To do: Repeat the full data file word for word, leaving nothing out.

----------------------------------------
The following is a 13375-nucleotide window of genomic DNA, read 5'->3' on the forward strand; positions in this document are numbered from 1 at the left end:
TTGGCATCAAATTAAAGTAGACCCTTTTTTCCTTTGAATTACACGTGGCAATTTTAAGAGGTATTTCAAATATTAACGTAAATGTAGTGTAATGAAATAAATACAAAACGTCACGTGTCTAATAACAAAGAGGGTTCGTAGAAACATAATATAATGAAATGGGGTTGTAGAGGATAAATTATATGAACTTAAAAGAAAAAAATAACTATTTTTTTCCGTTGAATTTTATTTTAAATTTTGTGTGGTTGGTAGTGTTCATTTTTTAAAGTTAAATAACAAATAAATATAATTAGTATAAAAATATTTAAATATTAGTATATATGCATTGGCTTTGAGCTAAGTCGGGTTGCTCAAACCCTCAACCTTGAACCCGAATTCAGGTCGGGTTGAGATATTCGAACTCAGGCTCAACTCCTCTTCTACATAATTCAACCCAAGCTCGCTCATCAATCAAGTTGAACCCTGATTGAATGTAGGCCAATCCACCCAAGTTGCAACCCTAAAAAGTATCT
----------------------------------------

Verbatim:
The following is a 13375-nucleotide window of genomic DNA, read 5'->3' on the forward strand; positions in this document are numbered from 1 at the left end:
TTGGCATCAAATTAAAGTAGACCCTTTTTTCCTTTGAATTACACGTGGCAATTTTAAGAGGTATTTCAAATATTAACGTAAATGTAGTGTAATGAAATAAATACAAAACGTCACGTGTCTAATAACAAAGAGGGTTCGTAGAAACATAATATAATGAAATGGGGTTGTAGAGGATAAATTATATGAACTTAAAAGAAAAAAATAACTATTTTTTTCCGTTGAATTTTATTTTAAATTTTGTGTGGTTGGTAGTGTTCATTTTTTAAAGTTAAATAACAAATAAATATAATTAGTATAAAAATATTTAAATATTAGTATATATGCATTGGCTTTGAGCTAAGTCGGGTTGCTCAAACCCTCAACCTTGAACCCGAATTCAGGTCGGGTTGAGATATTCGAACTCAGGCTCAACTCCTCTTCTACATAATTCAACCCAAGCTCGCTCATCAATCAAGTTGAACCCTGATTGAATGTAGGCCAATCCACCCAAGTTGCAACCCTAAAAAGTATCT